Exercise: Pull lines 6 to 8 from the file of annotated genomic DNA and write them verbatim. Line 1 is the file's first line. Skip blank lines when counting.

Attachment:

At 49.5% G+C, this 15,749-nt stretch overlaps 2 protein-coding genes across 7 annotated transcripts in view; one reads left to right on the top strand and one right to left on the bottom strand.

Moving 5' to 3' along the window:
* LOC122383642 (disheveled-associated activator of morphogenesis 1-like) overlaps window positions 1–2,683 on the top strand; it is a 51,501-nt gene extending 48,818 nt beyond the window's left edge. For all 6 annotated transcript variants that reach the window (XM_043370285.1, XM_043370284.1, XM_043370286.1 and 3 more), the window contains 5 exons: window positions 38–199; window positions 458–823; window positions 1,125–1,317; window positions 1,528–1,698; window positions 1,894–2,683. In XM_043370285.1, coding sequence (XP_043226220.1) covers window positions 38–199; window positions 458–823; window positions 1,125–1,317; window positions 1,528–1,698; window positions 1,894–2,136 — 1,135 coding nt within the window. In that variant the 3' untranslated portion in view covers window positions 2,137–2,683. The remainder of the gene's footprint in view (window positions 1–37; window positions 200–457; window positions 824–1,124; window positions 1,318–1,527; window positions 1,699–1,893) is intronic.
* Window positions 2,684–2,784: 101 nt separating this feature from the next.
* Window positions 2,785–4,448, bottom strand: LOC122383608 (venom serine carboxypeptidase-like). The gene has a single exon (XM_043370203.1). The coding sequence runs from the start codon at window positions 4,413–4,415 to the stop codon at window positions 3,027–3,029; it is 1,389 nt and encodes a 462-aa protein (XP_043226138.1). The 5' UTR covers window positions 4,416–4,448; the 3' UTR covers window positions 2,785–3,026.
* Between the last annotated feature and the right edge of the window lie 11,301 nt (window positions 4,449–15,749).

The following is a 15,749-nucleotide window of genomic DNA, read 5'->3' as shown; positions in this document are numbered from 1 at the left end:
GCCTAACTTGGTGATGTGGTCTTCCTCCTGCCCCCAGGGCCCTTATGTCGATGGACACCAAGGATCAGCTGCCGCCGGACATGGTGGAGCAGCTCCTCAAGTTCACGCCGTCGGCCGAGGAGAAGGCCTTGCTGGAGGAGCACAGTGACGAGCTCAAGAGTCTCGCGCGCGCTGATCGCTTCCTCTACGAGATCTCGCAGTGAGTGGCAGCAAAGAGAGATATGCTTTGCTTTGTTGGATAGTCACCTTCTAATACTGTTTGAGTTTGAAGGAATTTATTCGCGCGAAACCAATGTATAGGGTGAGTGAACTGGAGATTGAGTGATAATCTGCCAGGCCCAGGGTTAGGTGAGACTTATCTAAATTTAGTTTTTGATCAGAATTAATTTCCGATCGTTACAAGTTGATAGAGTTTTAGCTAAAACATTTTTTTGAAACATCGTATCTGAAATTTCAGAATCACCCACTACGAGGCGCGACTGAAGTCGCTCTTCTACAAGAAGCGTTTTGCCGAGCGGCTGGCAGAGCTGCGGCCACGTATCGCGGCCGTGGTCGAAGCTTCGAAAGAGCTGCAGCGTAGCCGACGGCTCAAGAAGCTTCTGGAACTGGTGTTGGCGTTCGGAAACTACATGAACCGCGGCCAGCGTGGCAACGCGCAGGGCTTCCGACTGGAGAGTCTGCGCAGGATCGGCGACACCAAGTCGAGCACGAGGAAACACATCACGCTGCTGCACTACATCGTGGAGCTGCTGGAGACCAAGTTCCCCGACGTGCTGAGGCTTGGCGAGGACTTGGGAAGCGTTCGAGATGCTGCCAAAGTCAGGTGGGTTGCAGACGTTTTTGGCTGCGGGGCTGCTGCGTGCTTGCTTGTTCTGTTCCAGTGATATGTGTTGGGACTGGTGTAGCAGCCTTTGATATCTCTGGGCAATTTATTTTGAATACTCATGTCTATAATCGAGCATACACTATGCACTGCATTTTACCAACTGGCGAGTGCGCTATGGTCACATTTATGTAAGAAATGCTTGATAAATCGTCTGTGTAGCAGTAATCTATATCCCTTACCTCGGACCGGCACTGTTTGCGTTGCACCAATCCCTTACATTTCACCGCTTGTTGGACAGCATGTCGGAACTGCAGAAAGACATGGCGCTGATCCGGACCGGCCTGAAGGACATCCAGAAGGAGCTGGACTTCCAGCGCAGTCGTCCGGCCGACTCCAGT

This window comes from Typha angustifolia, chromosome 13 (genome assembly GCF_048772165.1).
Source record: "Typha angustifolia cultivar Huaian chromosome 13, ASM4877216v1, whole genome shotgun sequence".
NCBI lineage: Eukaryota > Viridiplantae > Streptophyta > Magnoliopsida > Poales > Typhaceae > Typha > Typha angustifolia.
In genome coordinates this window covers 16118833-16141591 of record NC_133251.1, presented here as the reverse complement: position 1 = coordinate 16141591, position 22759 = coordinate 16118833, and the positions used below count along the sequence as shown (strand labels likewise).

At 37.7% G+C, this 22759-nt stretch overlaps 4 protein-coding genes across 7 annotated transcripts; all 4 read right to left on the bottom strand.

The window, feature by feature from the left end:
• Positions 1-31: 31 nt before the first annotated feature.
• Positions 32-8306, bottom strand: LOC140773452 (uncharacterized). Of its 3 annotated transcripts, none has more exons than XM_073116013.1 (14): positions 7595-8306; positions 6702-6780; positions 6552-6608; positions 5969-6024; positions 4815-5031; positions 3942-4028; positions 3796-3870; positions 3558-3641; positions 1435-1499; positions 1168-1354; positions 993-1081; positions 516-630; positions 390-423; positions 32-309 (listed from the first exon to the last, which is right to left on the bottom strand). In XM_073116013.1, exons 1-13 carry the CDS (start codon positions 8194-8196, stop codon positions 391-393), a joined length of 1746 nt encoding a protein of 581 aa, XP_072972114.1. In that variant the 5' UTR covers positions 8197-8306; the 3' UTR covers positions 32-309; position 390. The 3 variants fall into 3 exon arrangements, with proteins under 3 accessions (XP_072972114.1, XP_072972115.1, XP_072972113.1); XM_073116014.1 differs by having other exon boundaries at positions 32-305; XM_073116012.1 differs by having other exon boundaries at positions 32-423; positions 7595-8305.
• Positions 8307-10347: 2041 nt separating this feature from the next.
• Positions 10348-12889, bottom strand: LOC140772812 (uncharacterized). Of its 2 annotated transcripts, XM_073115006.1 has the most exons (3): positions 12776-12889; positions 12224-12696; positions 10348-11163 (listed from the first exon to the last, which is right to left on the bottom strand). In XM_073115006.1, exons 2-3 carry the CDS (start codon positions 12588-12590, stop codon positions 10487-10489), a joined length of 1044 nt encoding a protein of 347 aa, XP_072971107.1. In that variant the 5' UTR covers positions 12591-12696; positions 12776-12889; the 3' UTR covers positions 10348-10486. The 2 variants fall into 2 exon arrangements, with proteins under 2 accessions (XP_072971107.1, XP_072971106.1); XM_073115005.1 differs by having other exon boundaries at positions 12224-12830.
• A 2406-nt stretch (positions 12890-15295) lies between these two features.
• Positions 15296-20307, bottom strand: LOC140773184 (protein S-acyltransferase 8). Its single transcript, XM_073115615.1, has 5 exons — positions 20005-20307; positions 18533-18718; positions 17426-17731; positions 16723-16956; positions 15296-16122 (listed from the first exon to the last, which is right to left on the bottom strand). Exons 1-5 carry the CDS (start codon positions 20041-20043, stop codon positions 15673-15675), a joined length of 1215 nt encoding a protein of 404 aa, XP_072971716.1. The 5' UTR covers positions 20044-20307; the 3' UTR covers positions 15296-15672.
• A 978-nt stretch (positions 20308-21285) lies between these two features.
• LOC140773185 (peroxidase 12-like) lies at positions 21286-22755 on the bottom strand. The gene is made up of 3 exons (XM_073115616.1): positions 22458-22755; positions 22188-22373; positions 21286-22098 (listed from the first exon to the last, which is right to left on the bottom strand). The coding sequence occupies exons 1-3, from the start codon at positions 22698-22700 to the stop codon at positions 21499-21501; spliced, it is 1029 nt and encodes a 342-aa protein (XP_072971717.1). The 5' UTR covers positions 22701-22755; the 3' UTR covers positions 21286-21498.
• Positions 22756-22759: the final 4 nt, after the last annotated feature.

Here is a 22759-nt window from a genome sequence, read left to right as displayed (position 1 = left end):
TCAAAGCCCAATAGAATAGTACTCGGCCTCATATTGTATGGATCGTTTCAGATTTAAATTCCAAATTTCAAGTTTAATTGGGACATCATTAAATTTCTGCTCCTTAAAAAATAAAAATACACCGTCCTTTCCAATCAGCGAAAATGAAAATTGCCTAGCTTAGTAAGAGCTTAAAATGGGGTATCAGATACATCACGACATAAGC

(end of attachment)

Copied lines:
* Between the last annotated feature and the right edge of the window lie 11,301 nt (window positions 4,449–15,749).

The following is a 15,749-nucleotide window of genomic DNA, read 5'->3' as shown; positions in this document are numbered from 1 at the left end:
GCCTAACTTGGTGATGTGGTCTTCCTCCTGCCCCCAGGGCCCTTATGTCGATGGACACCAAGGATCAGCTGCCGCCGGACATGGTGGAGCAGCTCCTCAAGTTCACGCCGTCGGCCGAGGAGAAGGCCTTGCTGGAGGAGCACAGTGACGAGCTCAAGAGTCTCGCGCGCGCTGATCGCTTCCTCTACGAGATCTCGCAGTGAGTGGCAGCAAAGAGAGATATGCTTTGCTTTGTTGGATAGTCACCTTCTAATACTGTTTGAGTTTGAAGGAATTTATTCGCGCGAAACCAATGTATAGGGTGAGTGAACTGGAGATTGAGTGATAATCTGCCAGGCCCAGGGTTAGGTGAGACTTATCTAAATTTAGTTTTTGATCAGAATTAATTTCCGATCGTTACAAGTTGATAGAGTTTTAGCTAAAACATTTTTTTGAAACATCGTATCTGAAATTTCAGAATCACCCACTACGAGGCGCGACTGAAGTCGCTCTTCTACAAGAAGCGTTTTGCCGAGCGGCTGGCAGAGCTGCGGCCACGTATCGCGGCCGTGGTCGAAGCTTCGAAAGAGCTGCAGCGTAGCCGACGGCTCAAGAAGCTTCTGGAACTGGTGTTGGCGTTCGGAAACTACATGAACCGCGGCCAGCGTGGCAACGCGCAGGGCTTCCGACTGGAGAGTCTGCGCAGGATCGGCGACACCAAGTCGAGCACGAGGAAACACATCACGCTGCTGCACTACATCGTGGAGCTGCTGGAGACCAAGTTCCCCGACGTGCTGAGGCTTGGCGAGGACTTGGGAAGCGTTCGAGATGCTGCCAAAGTCAGGTGGGTTGCAGACGTTTTTGGCTGCGGGGCTGCTGCGTGCTTGCTTGTTCTGTTCCAGTGATATGTGTTGGGACTGGTGTAGCAGCCTTTGATATCTCTGGGCAATTTATTTTGAATACTCATGTCTATAATCGAGCATACACTATGCACTGCATTTTACCAACTGGCGAGTGCGCTATGGTCACATTTATGTAAGAAATGCTTGATAAATCGTCTGTGTAGCAGTAATCTATATCCCTTACCTCGGACCGGCACTGTTTGCGTTGCACCAATCCCTTACATTTCACCGCTTGTTGGACAGCATGTCGGAACTGCAGAAAGACATGGCGCTGATCCGGACCGGCCTGAAGGACATCCAGAAGGAGCTGGACTTCCAGCGCAGTCGTCCGGCCGACTCCAGT